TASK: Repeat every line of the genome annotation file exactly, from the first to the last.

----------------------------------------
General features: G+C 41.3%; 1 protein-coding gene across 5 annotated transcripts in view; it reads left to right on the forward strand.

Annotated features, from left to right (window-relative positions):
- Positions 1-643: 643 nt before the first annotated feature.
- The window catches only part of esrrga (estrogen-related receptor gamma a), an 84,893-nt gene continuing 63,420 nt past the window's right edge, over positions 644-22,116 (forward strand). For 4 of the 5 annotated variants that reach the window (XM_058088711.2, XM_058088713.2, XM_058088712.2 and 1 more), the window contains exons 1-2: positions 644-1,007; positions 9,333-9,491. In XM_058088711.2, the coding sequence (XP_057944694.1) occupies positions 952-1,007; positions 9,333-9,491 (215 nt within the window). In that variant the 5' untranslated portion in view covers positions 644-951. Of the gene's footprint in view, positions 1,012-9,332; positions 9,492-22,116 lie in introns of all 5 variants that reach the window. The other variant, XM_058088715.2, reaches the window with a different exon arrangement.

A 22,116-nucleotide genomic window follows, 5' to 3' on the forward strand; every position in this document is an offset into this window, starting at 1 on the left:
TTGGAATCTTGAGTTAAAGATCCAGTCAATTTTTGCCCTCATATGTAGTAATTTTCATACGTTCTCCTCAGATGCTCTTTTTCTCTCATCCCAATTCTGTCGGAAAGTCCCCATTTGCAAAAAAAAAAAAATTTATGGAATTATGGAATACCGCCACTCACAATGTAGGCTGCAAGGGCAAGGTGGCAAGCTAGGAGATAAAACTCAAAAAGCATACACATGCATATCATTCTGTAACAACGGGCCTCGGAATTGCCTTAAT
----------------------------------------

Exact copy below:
General features: G+C 41.3%; 1 protein-coding gene across 5 annotated transcripts in view; it reads left to right on the forward strand.

Annotated features, from left to right (window-relative positions):
- Positions 1-643: 643 nt before the first annotated feature.
- The window catches only part of esrrga (estrogen-related receptor gamma a), an 84,893-nt gene continuing 63,420 nt past the window's right edge, over positions 644-22,116 (forward strand). For 4 of the 5 annotated variants that reach the window (XM_058088711.2, XM_058088713.2, XM_058088712.2 and 1 more), the window contains exons 1-2: positions 644-1,007; positions 9,333-9,491. In XM_058088711.2, the coding sequence (XP_057944694.1) occupies positions 952-1,007; positions 9,333-9,491 (215 nt within the window). In that variant the 5' untranslated portion in view covers positions 644-951. Of the gene's footprint in view, positions 1,012-9,332; positions 9,492-22,116 lie in introns of all 5 variants that reach the window. The other variant, XM_058088715.2, reaches the window with a different exon arrangement.

A 22,116-nucleotide genomic window follows, 5' to 3' on the forward strand; every position in this document is an offset into this window, starting at 1 on the left:
TTGGAATCTTGAGTTAAAGATCCAGTCAATTTTTGCCCTCATATGTAGTAATTTTCATACGTTCTCCTCAGATGCTCTTTTTCTCTCATCCCAATTCTGTCGGAAAGTCCCCATTTGCAAAAAAAAAAAAATTTATGGAATTATGGAATACCGCCACTCACAATGTAGGCTGCAAGGGCAAGGTGGCAAGCTAGGAGATAAAACTCAAAAAGCATACACATGCATATCATTCTGTAACAACGGGCCTCGGAATTGCCTTAAT